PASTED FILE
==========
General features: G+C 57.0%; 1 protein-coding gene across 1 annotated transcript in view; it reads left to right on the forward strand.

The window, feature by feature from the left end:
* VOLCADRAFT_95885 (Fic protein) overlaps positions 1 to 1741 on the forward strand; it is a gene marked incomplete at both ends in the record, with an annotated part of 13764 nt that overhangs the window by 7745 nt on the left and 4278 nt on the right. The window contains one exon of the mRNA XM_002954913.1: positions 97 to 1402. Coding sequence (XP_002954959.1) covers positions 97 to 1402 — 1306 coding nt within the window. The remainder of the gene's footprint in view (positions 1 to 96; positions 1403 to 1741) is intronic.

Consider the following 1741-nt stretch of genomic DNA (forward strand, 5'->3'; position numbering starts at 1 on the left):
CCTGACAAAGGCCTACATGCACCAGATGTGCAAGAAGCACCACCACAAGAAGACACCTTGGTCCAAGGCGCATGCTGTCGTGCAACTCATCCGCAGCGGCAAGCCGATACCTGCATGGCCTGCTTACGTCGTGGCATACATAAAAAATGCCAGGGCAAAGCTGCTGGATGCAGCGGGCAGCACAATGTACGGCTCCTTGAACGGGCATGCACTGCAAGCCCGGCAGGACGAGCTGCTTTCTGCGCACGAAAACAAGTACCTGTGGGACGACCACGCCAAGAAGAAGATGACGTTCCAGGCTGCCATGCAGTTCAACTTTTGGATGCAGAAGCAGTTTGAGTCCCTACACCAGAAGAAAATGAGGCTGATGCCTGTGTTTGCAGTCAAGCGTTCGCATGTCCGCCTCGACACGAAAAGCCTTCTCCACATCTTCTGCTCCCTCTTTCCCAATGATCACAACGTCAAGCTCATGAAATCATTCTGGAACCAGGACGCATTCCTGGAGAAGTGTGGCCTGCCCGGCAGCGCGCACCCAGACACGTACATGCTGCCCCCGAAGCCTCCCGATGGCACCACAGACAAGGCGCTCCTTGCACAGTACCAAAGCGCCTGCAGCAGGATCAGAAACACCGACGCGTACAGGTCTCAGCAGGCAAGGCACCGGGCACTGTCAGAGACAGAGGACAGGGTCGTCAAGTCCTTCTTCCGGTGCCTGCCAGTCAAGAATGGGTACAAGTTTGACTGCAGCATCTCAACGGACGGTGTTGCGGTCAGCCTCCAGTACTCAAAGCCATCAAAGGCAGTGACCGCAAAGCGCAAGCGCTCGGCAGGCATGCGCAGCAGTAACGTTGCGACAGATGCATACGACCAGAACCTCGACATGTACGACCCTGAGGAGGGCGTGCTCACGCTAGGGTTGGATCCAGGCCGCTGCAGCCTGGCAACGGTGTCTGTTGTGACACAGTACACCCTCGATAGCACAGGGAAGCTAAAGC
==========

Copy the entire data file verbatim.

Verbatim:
General features: G+C 57.0%; 1 protein-coding gene across 1 annotated transcript in view; it reads left to right on the forward strand.

The window, feature by feature from the left end:
* VOLCADRAFT_95885 (Fic protein) overlaps positions 1 to 1741 on the forward strand; it is a gene marked incomplete at both ends in the record, with an annotated part of 13764 nt that overhangs the window by 7745 nt on the left and 4278 nt on the right. The window contains one exon of the mRNA XM_002954913.1: positions 97 to 1402. Coding sequence (XP_002954959.1) covers positions 97 to 1402 — 1306 coding nt within the window. The remainder of the gene's footprint in view (positions 1 to 96; positions 1403 to 1741) is intronic.

Consider the following 1741-nt stretch of genomic DNA (forward strand, 5'->3'; position numbering starts at 1 on the left):
CCTGACAAAGGCCTACATGCACCAGATGTGCAAGAAGCACCACCACAAGAAGACACCTTGGTCCAAGGCGCATGCTGTCGTGCAACTCATCCGCAGCGGCAAGCCGATACCTGCATGGCCTGCTTACGTCGTGGCATACATAAAAAATGCCAGGGCAAAGCTGCTGGATGCAGCGGGCAGCACAATGTACGGCTCCTTGAACGGGCATGCACTGCAAGCCCGGCAGGACGAGCTGCTTTCTGCGCACGAAAACAAGTACCTGTGGGACGACCACGCCAAGAAGAAGATGACGTTCCAGGCTGCCATGCAGTTCAACTTTTGGATGCAGAAGCAGTTTGAGTCCCTACACCAGAAGAAAATGAGGCTGATGCCTGTGTTTGCAGTCAAGCGTTCGCATGTCCGCCTCGACACGAAAAGCCTTCTCCACATCTTCTGCTCCCTCTTTCCCAATGATCACAACGTCAAGCTCATGAAATCATTCTGGAACCAGGACGCATTCCTGGAGAAGTGTGGCCTGCCCGGCAGCGCGCACCCAGACACGTACATGCTGCCCCCGAAGCCTCCCGATGGCACCACAGACAAGGCGCTCCTTGCACAGTACCAAAGCGCCTGCAGCAGGATCAGAAACACCGACGCGTACAGGTCTCAGCAGGCAAGGCACCGGGCACTGTCAGAGACAGAGGACAGGGTCGTCAAGTCCTTCTTCCGGTGCCTGCCAGTCAAGAATGGGTACAAGTTTGACTGCAGCATCTCAACGGACGGTGTTGCGGTCAGCCTCCAGTACTCAAAGCCATCAAAGGCAGTGACCGCAAAGCGCAAGCGCTCGGCAGGCATGCGCAGCAGTAACGTTGCGACAGATGCATACGACCAGAACCTCGACATGTACGACCCTGAGGAGGGCGTGCTCACGCTAGGGTTGGATCCAGGCCGCTGCAGCCTGGCAACGGTGTCTGTTGTGACACAGTACACCCTCGATAGCACAGGGAAGCTAAAGC